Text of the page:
Better arguments will not win the day because they believe that Trump is part of an Apocalyptic narrative.
hi my name is Frank Schaefer I am a
writer and a painter sitting in my
studio in my bathrobe having just
finished painting this morning I tend to
work in the morning and getting ready to
take a walk with three of my my five
grandchildren but before I get up and
shower and shave and go out I just
wanted to share something with you and
that is that I’ve been talking to people
in the media and other folks who are in
politics and they all asked me the same
question and it goes something like this
Frank your background was in the
religious right your father was a
religious right leader can you explain
to us why
Trump’s most unwavering support comes
from evangelical Christians who say they
follow Jesus who’s teaching seems to go
across everything Trump is from his
arrogance to his lies to his
divisiveness and all the rest of it and
question mark close quotes and I think
it’s instructive to point out a couple
of things first of all it’s pretty much
beyond debate that Trump is mentally
unstable and unfit to be President as
such it’s also beyond debate that his
own lifestyle of philandering groping
women sexual assault bragging about it
three marriages immense amounts of
womanizing that he bragged about on
shows like Howard Stern’s radio show
would all be dismissed as filthy living
and satanic by evangelicals when it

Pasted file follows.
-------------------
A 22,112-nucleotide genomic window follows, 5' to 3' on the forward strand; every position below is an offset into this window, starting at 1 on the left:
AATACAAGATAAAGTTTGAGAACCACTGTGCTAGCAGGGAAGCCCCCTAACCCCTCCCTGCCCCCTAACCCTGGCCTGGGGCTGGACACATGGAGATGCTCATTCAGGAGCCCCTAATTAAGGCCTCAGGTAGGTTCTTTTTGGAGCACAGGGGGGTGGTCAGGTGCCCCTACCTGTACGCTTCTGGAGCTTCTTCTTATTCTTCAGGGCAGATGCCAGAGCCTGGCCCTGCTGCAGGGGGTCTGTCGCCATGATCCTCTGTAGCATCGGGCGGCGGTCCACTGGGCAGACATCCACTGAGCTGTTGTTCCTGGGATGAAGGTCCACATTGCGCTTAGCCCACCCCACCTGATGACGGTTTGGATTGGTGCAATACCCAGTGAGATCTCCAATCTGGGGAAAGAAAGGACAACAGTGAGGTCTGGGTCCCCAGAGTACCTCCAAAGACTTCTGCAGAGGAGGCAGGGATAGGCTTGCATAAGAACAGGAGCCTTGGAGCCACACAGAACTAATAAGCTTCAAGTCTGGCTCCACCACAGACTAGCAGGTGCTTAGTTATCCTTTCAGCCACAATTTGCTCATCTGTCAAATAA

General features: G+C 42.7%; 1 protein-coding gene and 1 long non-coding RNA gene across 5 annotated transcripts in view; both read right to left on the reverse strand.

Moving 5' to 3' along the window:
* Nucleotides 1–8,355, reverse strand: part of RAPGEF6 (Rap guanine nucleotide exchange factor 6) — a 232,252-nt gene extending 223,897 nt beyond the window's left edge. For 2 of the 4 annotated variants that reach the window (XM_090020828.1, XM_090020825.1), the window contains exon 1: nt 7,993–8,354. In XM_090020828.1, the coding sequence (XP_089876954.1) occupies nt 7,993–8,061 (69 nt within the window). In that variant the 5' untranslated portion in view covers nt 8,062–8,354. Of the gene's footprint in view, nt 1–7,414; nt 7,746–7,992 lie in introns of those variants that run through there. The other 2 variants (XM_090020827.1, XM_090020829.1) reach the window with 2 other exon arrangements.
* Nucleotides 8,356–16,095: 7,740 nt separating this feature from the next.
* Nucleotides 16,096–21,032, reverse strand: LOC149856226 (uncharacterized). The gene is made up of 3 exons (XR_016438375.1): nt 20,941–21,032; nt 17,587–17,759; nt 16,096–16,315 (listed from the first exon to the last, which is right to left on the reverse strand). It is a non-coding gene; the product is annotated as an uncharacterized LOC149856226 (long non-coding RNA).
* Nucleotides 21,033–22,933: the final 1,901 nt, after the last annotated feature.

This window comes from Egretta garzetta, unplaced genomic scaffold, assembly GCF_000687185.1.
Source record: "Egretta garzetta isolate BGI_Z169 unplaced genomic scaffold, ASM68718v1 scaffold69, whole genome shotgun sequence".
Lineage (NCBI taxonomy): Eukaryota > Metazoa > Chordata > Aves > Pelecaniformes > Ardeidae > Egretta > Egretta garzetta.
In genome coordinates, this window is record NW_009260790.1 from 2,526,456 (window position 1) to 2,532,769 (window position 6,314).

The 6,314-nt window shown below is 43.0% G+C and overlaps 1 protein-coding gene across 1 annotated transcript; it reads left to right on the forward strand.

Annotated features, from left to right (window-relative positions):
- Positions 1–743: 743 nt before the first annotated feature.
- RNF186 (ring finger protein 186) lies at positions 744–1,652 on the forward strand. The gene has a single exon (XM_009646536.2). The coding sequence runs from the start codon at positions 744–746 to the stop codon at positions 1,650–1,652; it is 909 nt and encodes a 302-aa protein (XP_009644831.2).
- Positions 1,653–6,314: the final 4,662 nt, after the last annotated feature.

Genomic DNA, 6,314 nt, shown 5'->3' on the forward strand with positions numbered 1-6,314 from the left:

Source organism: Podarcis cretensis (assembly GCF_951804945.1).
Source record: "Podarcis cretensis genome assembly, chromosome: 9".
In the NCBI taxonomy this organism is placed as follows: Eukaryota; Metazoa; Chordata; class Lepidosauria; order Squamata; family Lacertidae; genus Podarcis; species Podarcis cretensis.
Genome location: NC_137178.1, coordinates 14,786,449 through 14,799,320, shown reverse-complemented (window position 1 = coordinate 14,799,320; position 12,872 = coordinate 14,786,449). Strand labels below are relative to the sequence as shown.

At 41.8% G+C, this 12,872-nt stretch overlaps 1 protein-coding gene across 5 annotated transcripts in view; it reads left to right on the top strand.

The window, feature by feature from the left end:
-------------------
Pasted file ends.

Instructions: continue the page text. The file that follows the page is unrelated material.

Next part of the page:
would involve anybody else say their own
pastor who they would fire instantly if
he was caught doing a tenth of these
things and then you come to the racial
divisiveness and the outright support
for the KKK neo-nazis white supremacist
and others that’s easier to explain
because a lot of white evangelicals are
racists they come from a movement that
was in the forefront of segregation was
in the forefront of starting white
schools to get around integration of
public schools and so forth but that
said there are millions of white
evangelicals who are not racists and who
welcome people of other
is to our midst for instance their
brothers and sisters in Christ who are
Hispanic in the Pentecostal movement so
that begs the question why out of that
eighty-one percent vote from white
evangelicals are the core of the core
still hanging in with him and I think
what a lot of secular people who
question me don’t understand is that if
Trump is delusional it’s no accident
that his core support are the most
delusional and mentally unfit people in
America and that is religious fanatics
of all stripes fundamentalists of all
kinds this kind of fundamentalism isn’t
limited to America and India for
instance there are fundamentalist
nationalist Hindus murdering Muslims
because they say that some Muslim ate
some beef or killed a cow and in Israel
the the fundamentalist Orthodox Jews
there are circling the wagon and
essentially trying to turn that state
into a kind of an apartheid state where
Palestinians are treated to second-class
citizens and as someone who lived in
South Africa for a year while I was
making a movie there back in the mid
1980s I can say that when I visit the
State of Israel looks more and more like
apartheid South Africa so the phenomena
of the rise of delusional xenophobic
conspiracy theory Laden movements with
religious spin to them is universal it’s
what Iran is about it’s what Saudi
Arabia and the Islamists that it backed
all over the world through its Wahhabism
exporting radical violent Islam which
continues to do to this day is all about
so we’re part of a global phenomena but
that said the evangelical white group of
voters who supported Trump are his core
of his core support people talk about